When we first came to Uganda seven years, our goal was to put computers in schools because we knew that technology training was not only a necessity, it’s fun and inspirational, especially when the students have had limited (or no) access to equipment.
However, installing computers in classrooms was a problem because teachers and staff couldn’t properly maintain the equipment, and weren’t properly trained in it’s use. We eventually consolidated the donated classroom equipment into our Computer Training Center to help raise the bar and prepare teachers and students for the future of technology.
Basic training is great, but as hackers, our heart is for advanced technology and we know that it can inspire and motivate students in astounding ways. We decided to try our hands at a hackerspace, but that model had problems as well and it became impossible to find trusted staff to maintain it.
I go through cycles here in Africa. I get excited about an idea, try it, see what happens and revise, or try something else. At times it feels like I’m reinventing the wheel, but we’re in uncharted territory most of the time. Although it’s taken longer to bounce back from the hackerspace failure, I am bouncing back none the less.
The goal is straightforward: we, as an organization, want to introduce teachers and students to advanced technology concepts to inspire them and eventually we would like to find a way to get them the basic gear to continue to explore and learn. The format would be a several hour-long traveling tech “variety road show”, or a longer format two-day “tech camp”.
We’ve been pursuing this idea for about a year now, as we are lined up for STEM/STEAM grants to do exactly this in the United States. (More on the US initiative later!) It’s a fun idea, but it’s also somewhat daunting because we want to provide hands-on training in 3D printing, CNC fabrication, robotics and electronics. To that end, I’ve put together some course material for these topics and I’m doing some test runs here in Africa.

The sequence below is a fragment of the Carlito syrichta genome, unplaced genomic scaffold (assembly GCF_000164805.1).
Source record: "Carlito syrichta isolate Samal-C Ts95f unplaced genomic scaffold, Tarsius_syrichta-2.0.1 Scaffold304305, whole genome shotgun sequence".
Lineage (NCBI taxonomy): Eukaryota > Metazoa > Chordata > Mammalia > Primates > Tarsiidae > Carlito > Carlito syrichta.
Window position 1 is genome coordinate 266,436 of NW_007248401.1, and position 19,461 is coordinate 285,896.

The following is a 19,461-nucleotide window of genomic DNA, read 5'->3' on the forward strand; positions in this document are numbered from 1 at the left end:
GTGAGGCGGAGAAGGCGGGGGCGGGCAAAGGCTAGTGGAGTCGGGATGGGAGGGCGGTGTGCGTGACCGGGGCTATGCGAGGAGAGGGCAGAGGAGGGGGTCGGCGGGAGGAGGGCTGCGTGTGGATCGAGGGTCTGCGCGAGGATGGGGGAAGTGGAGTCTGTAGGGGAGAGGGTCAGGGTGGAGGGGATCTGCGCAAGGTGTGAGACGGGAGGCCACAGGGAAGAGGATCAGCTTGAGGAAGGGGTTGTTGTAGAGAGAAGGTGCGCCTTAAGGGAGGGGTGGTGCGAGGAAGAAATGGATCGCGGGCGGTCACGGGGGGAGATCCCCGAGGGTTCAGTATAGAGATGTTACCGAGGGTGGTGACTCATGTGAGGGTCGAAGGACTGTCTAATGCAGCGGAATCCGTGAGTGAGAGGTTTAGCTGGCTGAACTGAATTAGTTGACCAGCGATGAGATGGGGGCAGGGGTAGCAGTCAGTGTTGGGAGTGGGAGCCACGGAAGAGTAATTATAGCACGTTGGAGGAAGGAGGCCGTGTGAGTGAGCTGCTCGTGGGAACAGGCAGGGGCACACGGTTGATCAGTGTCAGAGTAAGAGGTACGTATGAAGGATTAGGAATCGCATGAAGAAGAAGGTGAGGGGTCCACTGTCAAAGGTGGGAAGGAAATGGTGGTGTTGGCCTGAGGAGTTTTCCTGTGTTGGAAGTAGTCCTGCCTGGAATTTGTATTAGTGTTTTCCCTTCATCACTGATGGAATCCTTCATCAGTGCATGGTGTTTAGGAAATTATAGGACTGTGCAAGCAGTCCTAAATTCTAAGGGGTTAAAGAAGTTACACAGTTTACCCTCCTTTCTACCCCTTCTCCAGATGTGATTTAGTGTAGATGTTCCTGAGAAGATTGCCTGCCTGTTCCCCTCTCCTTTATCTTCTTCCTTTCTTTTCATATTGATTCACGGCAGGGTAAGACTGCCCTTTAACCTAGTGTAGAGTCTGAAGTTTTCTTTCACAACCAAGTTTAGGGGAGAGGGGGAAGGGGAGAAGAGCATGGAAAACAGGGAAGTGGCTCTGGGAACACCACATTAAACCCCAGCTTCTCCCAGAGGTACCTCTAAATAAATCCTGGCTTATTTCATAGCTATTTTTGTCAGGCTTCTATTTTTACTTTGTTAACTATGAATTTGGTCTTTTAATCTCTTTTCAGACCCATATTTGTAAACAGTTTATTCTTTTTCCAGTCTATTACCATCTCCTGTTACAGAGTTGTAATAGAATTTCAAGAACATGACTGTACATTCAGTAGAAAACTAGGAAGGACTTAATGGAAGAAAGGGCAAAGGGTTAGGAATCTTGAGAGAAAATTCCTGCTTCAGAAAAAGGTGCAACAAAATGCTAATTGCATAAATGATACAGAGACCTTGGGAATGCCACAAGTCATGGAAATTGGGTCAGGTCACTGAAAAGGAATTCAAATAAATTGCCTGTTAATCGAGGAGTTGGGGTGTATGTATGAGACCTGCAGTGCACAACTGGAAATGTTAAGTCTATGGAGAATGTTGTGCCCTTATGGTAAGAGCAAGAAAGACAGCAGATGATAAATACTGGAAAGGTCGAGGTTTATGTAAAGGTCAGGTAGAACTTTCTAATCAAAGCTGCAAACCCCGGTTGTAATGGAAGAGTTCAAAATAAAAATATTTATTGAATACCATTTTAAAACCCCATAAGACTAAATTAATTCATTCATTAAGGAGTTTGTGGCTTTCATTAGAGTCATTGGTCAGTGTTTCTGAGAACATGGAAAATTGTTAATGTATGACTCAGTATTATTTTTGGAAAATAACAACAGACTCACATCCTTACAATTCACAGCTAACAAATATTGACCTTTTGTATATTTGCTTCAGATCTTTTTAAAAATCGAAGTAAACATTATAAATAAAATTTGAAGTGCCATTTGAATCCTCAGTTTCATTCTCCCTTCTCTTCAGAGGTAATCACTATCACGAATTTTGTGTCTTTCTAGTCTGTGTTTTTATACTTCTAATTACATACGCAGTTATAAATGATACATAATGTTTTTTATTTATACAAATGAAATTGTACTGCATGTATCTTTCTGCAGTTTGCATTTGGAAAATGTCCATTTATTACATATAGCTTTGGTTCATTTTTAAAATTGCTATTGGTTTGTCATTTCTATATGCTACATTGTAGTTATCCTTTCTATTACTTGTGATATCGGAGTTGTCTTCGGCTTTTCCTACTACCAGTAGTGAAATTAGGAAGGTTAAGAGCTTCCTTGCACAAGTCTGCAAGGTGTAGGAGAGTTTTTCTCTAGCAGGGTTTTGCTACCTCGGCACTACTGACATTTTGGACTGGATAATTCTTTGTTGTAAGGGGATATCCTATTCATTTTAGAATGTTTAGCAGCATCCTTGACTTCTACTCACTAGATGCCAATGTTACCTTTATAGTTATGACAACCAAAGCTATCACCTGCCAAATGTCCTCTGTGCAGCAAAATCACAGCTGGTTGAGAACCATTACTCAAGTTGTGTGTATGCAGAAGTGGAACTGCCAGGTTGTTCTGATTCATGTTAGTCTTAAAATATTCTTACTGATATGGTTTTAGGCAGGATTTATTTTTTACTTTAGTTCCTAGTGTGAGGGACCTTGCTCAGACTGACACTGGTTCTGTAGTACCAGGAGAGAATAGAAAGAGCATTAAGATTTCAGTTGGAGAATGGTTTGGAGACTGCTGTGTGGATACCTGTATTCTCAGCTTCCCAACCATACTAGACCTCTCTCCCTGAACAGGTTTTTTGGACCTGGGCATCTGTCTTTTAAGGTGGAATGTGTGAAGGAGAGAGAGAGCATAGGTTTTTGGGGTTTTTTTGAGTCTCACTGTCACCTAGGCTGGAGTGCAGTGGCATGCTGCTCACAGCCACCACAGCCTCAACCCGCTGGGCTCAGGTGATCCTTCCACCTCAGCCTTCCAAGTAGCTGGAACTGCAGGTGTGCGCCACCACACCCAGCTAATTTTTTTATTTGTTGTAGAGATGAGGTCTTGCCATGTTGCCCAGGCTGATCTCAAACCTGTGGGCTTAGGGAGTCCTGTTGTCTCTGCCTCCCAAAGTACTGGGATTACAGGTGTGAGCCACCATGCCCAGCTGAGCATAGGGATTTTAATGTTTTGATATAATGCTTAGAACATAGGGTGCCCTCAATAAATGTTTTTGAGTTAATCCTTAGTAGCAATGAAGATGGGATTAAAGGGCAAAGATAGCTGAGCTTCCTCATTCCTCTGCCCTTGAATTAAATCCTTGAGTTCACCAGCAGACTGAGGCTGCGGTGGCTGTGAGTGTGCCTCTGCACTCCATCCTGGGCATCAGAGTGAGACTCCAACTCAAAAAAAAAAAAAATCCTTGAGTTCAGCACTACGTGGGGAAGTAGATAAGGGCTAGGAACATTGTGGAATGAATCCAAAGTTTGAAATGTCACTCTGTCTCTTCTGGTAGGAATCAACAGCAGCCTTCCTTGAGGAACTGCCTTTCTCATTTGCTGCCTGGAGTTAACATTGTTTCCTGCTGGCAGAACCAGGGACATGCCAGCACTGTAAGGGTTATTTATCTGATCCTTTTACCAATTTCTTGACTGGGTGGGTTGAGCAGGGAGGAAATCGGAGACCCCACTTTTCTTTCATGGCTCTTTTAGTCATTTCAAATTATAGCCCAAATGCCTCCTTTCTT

I attended Rift Valley Academy in Kenya this past week to put on a road show and also do staff development.
It was a lot of work.
I spent a few weeks preparing the slides and also doing some demo prints. The cellular vase was a big hit (a 9-hour print on our full size Ultimaker 2):.
The Raptor reloaded prosthetic hand demo was also a hit. This is a small demonstration sized hand that’s completely 3D printed (except for the finger adjustment bolts and the fishing line).
It’s designed for patients who have lost some or all of their fingers, and it straps to the forearm with medical-grade foam and velcro. When the patient bends their wrist, the hand closes, allowing them to grab items:
The space wrench was another big hit.
This wrench was designed by “Made in Space” and sent to the International Space Station. What’s super cool about it is that first of all it was PRINTED IN SPACE, but also it’s a print-in place, working 3-in-pound ratcheting socket wrench:
The wrench works really well, especially considering that it came off the full-size Ultimaker 2 all in one piece:
And of course the cube gears are always mind-bending fun. Like a twisted, mechanically amazing Rubik’s cube, it starts as a cube shape:
Then, the magic happens when you rotate the corners:
I took our Ultimaker 2 Go printer, which is perfectly suited for traveling, but I packed it in the travel case as well as the box for our larger Ultimaker 2 for added protection. I even took the time to add big “Fragile” and “This end up” signs. When the printer arrived in Nairobi, it was right side up and already on a cart. IT was handled extremely well. However, when I returned to Uganda, the printer wasn’t handled nearly as well, but thankfully it survived both trips.
The classes were a huge success, and we had a massive reception, working with hundreds of kids from 3-12 grade.
I had the elementary librarian find me later on the second day to find out what the excitement was all about. Apparently, she was being inundated with kids asking for books about robotics, 3D printing, and electronics! This is exactly why we do these events. We want to inspire kids to create and learn.
The excitement was pretty contagious, and I realized how much I missed working with and teaching about advanced technology, and more than anything I missed being in the amazing position to inspire others.
This trial run was an absolute blast for me, and for the students and faculty. I’m excited to have done this first run, and even more excited to do many more of them, all over the world!
Thank you so much to the donors that stepped in to make all of this possible. We wouldn’t have any of this equipment without you and we certainly wouldn’t be able to travel around inspiring others with it!